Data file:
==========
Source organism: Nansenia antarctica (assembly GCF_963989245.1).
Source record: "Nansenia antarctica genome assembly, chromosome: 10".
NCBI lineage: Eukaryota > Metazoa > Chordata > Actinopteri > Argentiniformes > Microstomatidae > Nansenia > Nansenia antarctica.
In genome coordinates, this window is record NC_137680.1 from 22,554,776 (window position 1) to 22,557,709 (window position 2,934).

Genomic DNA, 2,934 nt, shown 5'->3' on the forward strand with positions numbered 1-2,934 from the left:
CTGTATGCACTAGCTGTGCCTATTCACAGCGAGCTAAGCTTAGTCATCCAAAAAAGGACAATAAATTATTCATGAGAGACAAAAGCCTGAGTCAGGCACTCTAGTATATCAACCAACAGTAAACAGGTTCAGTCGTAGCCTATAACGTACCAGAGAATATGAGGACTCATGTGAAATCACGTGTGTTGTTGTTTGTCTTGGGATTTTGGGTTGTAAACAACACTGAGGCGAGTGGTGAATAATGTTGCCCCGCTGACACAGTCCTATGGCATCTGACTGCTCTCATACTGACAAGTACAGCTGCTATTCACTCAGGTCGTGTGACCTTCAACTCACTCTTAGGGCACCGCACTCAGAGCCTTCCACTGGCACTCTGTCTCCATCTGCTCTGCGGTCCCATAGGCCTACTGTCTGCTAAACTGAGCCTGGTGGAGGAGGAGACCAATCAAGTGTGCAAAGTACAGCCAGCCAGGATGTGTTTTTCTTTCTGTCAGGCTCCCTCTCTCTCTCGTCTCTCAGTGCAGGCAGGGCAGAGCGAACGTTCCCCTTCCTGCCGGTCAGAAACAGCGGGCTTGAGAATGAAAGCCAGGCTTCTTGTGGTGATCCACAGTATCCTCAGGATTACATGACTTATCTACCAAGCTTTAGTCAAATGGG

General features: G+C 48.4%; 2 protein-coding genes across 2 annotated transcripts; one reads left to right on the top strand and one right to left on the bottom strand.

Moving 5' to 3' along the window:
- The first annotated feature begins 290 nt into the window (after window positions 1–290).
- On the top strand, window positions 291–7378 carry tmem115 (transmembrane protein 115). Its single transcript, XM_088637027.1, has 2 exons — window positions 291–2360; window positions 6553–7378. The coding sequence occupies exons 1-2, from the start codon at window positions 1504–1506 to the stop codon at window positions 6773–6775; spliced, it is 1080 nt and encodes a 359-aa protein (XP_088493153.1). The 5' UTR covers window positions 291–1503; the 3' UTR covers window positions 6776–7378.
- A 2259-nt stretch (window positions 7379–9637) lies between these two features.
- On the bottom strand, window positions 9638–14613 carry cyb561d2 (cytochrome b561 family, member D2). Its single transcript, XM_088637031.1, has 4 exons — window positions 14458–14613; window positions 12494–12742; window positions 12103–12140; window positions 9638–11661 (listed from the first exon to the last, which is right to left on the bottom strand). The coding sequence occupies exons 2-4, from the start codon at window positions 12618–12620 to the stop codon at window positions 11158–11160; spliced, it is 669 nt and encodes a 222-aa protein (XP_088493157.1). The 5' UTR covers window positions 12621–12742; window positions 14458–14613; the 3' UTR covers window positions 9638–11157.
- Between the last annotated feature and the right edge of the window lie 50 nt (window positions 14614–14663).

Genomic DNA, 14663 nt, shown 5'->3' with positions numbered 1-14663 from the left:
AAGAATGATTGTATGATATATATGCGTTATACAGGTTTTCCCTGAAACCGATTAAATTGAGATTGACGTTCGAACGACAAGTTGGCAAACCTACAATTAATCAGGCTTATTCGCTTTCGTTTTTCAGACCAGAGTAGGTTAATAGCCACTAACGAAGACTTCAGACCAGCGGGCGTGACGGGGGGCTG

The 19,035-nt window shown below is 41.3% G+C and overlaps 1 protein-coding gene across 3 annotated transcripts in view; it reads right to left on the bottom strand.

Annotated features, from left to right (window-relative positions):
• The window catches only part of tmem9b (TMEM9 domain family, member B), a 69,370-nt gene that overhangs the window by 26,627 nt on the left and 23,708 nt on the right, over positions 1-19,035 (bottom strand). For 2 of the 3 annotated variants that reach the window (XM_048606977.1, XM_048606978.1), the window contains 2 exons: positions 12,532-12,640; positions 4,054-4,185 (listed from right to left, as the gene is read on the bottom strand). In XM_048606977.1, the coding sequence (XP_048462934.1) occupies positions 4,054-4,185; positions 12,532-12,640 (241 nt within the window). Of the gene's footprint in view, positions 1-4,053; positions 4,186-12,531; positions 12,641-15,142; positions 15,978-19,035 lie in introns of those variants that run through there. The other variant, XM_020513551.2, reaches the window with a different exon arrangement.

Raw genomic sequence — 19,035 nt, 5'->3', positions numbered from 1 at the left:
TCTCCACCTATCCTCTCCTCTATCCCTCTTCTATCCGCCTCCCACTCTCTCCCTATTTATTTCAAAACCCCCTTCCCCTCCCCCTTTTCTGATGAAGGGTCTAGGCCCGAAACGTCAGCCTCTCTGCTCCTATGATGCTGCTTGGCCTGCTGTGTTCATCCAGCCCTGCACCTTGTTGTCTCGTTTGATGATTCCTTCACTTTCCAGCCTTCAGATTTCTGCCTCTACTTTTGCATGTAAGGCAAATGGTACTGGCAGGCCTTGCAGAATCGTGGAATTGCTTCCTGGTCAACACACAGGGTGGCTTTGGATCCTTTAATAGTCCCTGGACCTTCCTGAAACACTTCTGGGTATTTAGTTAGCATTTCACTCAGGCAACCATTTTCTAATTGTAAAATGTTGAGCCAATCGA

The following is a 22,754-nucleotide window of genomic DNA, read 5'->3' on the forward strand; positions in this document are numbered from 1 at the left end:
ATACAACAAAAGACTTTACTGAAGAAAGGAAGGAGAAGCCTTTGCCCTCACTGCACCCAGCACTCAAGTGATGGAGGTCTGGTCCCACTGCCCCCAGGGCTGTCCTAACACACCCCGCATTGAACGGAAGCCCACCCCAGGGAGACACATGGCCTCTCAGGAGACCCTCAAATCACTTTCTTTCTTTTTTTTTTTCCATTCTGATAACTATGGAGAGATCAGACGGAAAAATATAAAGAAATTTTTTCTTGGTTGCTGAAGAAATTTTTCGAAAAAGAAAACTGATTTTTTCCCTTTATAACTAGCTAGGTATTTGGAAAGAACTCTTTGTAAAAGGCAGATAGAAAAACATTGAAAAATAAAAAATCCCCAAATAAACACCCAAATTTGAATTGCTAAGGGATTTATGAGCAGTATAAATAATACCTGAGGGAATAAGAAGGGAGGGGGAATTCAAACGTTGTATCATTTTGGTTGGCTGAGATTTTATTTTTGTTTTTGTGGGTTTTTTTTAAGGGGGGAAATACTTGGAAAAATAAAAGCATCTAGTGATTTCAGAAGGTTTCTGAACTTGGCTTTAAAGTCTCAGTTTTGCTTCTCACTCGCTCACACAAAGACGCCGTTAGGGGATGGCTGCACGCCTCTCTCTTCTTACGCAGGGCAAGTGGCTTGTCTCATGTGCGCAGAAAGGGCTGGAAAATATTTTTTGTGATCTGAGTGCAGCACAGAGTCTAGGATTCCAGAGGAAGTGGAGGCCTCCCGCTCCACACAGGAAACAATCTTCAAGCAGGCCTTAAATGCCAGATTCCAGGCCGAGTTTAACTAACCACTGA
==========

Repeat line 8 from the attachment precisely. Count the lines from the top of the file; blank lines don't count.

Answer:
Moving 5' to 3' along the window: